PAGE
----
Sarcasm is an ironic or satirical remark tempered by humor. Mainly, people use it to say the opposite of what's true to make someone look or feel foolish. For example, let's say you see someone struggling to open a door and you ask them, "Do you want help?" If they reply by saying, "No thanks. I'm really enjoying the challenge," you'll know they're being sarcastic. Sarcasm is all about the context and tone of voice, which is why it works better verbally. It's something you'll know when you hear it.
Sarcasm can also be used for comedic relief. For example, "I walked into my hotel room and wondered if the interior decorators thought orange was the new black." The main gist of sarcasm is that the words are not meant to be taken literally. Let's walk through some examples of sarcasm for a better understanding.
When a sister faces her sloppy brother:
I love those mustard stains on your oversized hoodie. They really bring out the color in your eyes.
When something bad happens:
That's just what I needed today!
When a husband comes home after a long day at work:
I work 40 hours a week for us to be this poor.
When you expected something to happen, especially after warning someone about it:
Well, what a surprise.
When a roommate is acting bizarre:
Is it time for your medication or mine?
When someone says something that is very obvious:
Really, Sherlock? No! You are clever.
When someone puts on too much perfume:
Nice perfume. How long did you marinate in it?
When someone does something wrong:
Very good; well done!
An author might develop a character with a biting tongue. Perhaps they're very blunt in their delivery. At other times, they might be sarcastic to let the other characters sense their dismissive nature. In our first example, Harry Potter is definitely letting his uncle know he thinks very little of his level of intelligence. Here are some examples:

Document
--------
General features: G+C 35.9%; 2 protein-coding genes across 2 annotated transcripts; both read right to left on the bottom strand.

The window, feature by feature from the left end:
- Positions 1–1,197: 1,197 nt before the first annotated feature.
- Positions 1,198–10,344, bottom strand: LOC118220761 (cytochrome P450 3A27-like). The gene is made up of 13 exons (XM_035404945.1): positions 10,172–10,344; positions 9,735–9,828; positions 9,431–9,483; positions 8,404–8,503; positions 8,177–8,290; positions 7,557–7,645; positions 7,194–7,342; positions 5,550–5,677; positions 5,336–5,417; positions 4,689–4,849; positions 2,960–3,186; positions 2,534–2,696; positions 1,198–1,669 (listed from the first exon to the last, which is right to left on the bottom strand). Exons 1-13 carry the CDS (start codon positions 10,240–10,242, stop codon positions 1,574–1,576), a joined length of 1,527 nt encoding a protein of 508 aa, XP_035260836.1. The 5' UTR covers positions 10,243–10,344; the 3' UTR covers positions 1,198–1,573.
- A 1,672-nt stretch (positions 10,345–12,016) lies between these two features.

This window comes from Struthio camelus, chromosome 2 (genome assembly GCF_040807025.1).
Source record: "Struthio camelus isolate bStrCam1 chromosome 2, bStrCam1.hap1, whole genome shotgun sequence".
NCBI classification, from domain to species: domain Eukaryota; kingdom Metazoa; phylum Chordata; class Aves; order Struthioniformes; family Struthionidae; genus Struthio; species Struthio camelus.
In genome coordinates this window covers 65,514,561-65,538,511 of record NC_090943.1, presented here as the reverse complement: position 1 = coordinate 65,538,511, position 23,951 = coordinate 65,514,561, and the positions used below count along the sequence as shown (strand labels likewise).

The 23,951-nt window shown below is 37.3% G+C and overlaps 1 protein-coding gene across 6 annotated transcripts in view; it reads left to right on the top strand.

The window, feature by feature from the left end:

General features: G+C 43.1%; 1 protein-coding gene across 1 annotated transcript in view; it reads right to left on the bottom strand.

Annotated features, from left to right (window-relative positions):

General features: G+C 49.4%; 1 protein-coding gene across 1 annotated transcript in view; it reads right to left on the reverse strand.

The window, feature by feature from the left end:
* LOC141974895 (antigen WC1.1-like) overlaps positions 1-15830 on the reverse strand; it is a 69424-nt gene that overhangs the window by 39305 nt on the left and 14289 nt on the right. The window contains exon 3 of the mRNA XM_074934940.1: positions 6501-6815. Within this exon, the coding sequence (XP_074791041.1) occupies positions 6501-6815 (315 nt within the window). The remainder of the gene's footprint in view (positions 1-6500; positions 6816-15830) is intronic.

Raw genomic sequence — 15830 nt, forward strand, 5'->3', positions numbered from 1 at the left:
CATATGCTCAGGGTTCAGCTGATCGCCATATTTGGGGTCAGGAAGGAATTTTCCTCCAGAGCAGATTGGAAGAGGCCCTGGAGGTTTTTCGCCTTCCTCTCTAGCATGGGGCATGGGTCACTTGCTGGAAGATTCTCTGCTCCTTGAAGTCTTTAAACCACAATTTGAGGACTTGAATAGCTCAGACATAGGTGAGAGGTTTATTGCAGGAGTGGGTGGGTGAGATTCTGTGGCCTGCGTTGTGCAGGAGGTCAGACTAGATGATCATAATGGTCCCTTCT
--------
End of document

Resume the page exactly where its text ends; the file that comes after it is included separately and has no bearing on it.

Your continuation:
"What were you doing under our window, boy?"
"Listening to the news," said Harry in a resigned voice.
"Listening to the news! Again?"
"Well, it changes every day, you see," said Harry.
- J.K. Rowling, Harry Potter and the Order of the Phoenix
"Thank you for explaining that my eye cancer isn't going to make me deaf. I feel so fortunate that an intellectual giant like yourself would deign to operate on me."
- John Green, The Fault in Our Stars
"Funny," Venkat said. "Be a smart-ass to a guy seven levels above you at your company. See how that works out."
"Oh no," Mindy said. "I might lose my job as an interplanetary voyeur? I guess I'd have to use my master's degree for something else."
- Andy Weir, The Martian
Leonard: Hey, Penny. How's work?
Penny: Great! I hope I'm a waitress at the Cheesecake Factory for my whole life!
Sheldon: Was that sarcasm?
Sheldon: Was that sarcasm?
- "The Financial Permeability," Season 2, The Big Bang Theory
Dr. House: "Ah, my birthday. Normally, I'd put on a festive hat and celebrate the fact that the Earth circled the Sun one more time. I really didn't think it was going to make it this year. But, darn it if it wasn't 'the little planet that could' all over again."
- "The Socratic Method", Season 1, House, M.D.
Chandler: "I'm glad we're having a rehearsal dinner. I rarely practice my meals before I eat."
- "The One With Phoebe's Wedding, " Season 10, Friends
If someone's being sarcastic, it's likely there's a bite somewhere in their words. If any of these examples remind you of verbal irony, then you're onto something. Sarcasm is closely linked to verbal irony. Both rhetorical devices say one thing but mean another.
The difference is that verbal irony is meant to be eye-catching or funny. Sarcasm is meant to be that, plus a drop of bitterness. For more on sarcasm's kin, check out these examples of irony.